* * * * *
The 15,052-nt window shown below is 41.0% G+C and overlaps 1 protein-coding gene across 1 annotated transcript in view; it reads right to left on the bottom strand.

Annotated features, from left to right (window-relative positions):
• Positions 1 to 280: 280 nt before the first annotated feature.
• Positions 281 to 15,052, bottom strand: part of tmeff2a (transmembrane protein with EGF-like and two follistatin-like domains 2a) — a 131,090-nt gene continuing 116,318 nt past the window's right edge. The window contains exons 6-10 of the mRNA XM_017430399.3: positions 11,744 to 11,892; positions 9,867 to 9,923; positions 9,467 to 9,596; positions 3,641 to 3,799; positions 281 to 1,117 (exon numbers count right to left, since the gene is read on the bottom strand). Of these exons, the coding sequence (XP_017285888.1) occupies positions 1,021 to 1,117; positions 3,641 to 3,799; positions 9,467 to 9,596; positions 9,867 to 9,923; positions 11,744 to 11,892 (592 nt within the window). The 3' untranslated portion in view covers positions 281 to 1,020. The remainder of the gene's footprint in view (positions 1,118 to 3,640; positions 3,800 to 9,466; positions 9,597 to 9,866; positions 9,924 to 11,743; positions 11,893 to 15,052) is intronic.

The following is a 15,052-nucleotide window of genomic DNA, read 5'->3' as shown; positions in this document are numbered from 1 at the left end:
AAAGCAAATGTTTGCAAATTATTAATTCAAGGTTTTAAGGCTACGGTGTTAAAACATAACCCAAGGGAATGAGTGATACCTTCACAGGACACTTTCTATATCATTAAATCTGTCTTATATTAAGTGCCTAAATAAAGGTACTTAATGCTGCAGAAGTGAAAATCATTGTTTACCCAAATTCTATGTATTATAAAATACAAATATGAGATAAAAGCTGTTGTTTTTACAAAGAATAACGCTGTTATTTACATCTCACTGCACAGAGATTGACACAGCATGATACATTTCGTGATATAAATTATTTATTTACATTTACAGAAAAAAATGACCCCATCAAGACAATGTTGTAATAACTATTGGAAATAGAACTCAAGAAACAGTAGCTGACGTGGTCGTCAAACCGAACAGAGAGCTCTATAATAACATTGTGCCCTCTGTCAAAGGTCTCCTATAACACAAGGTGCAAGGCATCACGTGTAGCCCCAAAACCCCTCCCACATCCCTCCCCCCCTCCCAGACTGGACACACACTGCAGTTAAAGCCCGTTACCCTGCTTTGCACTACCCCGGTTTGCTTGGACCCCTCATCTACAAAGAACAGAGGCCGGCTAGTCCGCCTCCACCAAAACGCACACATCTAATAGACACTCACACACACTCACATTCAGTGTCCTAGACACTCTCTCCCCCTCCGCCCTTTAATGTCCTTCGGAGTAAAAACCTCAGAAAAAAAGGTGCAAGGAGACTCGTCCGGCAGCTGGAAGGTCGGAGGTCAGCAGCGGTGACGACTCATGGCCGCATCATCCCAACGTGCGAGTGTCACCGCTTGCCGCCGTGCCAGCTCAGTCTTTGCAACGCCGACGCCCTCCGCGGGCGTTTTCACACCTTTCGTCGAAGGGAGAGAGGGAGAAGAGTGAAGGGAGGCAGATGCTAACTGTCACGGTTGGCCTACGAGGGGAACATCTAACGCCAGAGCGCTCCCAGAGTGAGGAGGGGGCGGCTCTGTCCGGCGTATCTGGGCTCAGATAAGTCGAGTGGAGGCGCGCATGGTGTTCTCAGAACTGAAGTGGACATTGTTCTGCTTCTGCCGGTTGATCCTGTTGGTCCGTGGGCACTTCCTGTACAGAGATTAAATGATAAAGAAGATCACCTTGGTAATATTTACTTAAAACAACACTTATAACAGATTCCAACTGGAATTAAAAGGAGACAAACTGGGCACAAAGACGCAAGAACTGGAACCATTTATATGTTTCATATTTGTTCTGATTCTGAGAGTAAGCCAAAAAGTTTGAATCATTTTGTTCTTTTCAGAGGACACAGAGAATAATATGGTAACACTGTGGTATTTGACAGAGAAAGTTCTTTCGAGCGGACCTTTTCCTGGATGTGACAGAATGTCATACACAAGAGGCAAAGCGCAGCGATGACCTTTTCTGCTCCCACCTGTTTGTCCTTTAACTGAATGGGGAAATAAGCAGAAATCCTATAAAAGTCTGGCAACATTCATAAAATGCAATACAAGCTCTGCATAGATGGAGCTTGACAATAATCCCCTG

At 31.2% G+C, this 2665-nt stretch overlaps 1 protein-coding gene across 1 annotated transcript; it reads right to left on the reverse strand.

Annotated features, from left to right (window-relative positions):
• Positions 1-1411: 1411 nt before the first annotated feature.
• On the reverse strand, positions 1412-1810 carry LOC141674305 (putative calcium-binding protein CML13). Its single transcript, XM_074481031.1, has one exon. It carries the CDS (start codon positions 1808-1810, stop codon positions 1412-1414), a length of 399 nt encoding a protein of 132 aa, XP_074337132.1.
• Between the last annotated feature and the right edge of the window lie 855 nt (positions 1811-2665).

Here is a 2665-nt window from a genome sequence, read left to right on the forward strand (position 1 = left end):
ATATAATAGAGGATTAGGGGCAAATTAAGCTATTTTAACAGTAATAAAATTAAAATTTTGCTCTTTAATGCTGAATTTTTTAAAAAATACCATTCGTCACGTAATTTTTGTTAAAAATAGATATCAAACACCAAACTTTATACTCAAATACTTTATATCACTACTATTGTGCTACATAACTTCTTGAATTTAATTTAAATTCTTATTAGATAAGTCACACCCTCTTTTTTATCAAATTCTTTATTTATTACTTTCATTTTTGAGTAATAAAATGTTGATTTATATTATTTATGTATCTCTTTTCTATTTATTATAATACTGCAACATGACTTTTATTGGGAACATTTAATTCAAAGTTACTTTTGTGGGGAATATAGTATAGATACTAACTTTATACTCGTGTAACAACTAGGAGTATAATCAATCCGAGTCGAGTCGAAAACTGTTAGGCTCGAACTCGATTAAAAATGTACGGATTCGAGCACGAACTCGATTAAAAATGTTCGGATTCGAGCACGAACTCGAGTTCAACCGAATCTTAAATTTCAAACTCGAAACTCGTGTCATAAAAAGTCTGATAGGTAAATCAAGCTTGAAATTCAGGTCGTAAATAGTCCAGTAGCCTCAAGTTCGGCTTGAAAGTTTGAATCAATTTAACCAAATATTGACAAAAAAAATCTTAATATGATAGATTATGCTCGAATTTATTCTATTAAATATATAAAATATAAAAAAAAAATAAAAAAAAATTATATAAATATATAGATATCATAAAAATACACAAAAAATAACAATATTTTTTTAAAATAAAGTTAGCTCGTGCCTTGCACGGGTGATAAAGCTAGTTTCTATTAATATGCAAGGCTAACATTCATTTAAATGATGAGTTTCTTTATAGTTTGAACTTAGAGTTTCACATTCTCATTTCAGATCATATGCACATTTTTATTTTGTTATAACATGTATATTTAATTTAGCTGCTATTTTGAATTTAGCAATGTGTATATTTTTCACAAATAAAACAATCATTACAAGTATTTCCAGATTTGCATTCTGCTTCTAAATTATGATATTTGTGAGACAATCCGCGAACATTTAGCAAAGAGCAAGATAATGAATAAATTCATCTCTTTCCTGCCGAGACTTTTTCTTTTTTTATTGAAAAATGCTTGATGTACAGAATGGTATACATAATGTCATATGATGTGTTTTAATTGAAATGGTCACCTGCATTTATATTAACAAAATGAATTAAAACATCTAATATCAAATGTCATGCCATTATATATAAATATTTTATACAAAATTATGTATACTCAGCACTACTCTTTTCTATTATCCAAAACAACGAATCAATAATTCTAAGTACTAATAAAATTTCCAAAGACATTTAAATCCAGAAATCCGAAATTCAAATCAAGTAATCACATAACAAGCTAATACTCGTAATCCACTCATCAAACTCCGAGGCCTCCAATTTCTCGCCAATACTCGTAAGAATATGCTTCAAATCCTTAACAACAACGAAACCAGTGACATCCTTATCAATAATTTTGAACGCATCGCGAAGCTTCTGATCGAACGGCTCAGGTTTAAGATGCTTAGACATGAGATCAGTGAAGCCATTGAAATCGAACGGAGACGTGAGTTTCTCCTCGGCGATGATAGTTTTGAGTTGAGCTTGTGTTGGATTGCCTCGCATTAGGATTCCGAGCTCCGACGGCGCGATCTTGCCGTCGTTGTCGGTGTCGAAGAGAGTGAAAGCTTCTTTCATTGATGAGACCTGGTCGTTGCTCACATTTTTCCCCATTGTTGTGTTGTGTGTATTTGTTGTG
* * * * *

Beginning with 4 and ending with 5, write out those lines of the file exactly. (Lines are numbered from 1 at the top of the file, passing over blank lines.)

• Positions 281 to 15,052, bottom strand: part of tmeff2a (transmembrane protein with EGF-like and two follistatin-like domains 2a) — a 131,090-nt gene continuing 116,318 nt past the window's right edge. The window contains exons 6-10 of the mRNA XM_017430399.3: positions 11,744 to 11,892; positions 9,867 to 9,923; positions 9,467 to 9,596; positions 3,641 to 3,799; positions 281 to 1,117 (exon numbers count right to left, since the gene is read on the bottom strand). Of these exons, the coding sequence (XP_017285888.1) occupies positions 1,021 to 1,117; positions 3,641 to 3,799; positions 9,467 to 9,596; positions 9,867 to 9,923; positions 11,744 to 11,892 (592 nt within the window). The 3' untranslated portion in view covers positions 281 to 1,020. The remainder of the gene's footprint in view (positions 1,118 to 3,640; positions 3,800 to 9,466; positions 9,597 to 9,866; positions 9,924 to 11,743; positions 11,893 to 15,052) is intronic.

The following is a 15,052-nucleotide window of genomic DNA, read 5'->3' as shown; positions in this document are numbered from 1 at the left end: